It’s about 8kms of pure joy! We can’t stress this part enough. It’s pure JOY!!! Fast, smooth, flowing berms and rollers that just never seem to stop. It just keeps on giving.
Our faces were aching by the time we got to the bottom from all the ear to ear grinning on the way down. After what felt like an eternity of whooping and yeeew’ing you just give up, exhausted with an overload of trail bliss. If you don’t believe us, watch this video.
Towards the bottom there are some really nice A line gap jumps on the corners where you can straight line it between the trees. As these were flying past at light speed, we just didn’t get a chance to stop and session them, plus we were having way too much fun to stop. Next time.
To top it all off, when you finish either the Delatite River Trail or the Epic Trail, you will end up back at Mirimbah Cafe at the bottom, where you can get the shuttle back to the Alpine Village but more importantly to re-fuel with all sorts of good things.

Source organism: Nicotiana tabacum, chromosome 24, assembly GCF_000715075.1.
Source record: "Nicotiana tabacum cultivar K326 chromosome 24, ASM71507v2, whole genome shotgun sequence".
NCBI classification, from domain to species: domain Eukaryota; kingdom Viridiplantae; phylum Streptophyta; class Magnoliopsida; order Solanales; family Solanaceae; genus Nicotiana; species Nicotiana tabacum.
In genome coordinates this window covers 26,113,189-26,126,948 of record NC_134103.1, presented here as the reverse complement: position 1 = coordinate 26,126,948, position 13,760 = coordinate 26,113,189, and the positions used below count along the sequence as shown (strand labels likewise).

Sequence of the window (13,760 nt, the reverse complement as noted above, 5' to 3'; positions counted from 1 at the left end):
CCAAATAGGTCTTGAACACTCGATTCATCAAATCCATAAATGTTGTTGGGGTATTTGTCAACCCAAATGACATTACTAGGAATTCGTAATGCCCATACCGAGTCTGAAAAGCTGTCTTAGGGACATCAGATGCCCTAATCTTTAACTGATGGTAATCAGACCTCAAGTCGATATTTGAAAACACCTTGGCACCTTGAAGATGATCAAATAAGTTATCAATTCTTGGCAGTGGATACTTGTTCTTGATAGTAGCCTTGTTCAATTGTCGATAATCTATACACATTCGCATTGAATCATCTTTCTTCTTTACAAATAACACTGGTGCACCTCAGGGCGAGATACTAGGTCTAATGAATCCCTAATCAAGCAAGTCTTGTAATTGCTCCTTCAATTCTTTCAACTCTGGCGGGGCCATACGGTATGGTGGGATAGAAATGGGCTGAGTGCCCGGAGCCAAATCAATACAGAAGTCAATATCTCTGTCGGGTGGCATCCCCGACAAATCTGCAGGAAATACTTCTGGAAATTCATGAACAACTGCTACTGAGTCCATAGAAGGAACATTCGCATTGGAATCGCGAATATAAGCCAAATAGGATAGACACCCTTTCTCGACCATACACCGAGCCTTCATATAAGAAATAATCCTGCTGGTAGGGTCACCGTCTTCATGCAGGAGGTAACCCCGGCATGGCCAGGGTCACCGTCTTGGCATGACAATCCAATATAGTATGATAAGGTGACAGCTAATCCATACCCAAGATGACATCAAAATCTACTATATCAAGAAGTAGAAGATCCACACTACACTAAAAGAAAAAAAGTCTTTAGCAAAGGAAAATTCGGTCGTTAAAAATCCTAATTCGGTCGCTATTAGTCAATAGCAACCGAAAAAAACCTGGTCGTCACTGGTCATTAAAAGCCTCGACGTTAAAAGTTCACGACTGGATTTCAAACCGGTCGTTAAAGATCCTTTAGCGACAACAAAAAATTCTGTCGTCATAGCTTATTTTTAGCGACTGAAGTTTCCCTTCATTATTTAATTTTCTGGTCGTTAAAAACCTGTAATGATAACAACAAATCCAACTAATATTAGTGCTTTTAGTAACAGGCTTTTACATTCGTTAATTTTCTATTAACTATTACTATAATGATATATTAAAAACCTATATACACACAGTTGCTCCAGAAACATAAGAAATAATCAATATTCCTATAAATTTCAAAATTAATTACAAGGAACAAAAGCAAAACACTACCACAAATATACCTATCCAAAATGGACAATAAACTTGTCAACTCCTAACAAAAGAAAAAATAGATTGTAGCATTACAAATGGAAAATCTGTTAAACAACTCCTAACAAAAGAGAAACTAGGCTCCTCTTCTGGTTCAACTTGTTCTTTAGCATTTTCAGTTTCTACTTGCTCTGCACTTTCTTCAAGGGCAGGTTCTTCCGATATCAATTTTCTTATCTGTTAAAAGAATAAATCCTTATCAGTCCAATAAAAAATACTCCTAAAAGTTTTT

The Gravity Trails
We were hoping to have a full day on the downhill trails but the weather only cleared enough for the lifts to open on our last day, so we only ended up having a couple of hours. Typical eh. We decided to hit up Copperhead and the ABOM DH run.
Both are a LOT of fun! Copperhead is more flowy, think the Flow trail at Thredbo. Where as the ABOM is a dedicated downhill trail with some more obstacles to navigate through and over. Next time, we hope we can have a couple of days to dedicate to these trails.
There’s not a lot more to say, other than a big shout out to World Trail and everyone else who was involved with building these trails and all the people who work at the Buller Resort that make it such a wonderful place to visit. THANK YOU!
So, have you biked Buller yet? If not, then why not?
Click on the image below to see the trail map.
I hope what we do here at Tyres and Soles will inspire people to get out there and experience first hand, the natural wonders that surround them. So, pump up those tyres, don your favourite boots. Grab a mate, a partner, a pet… and head out into nature. But tell us all about it when you get back.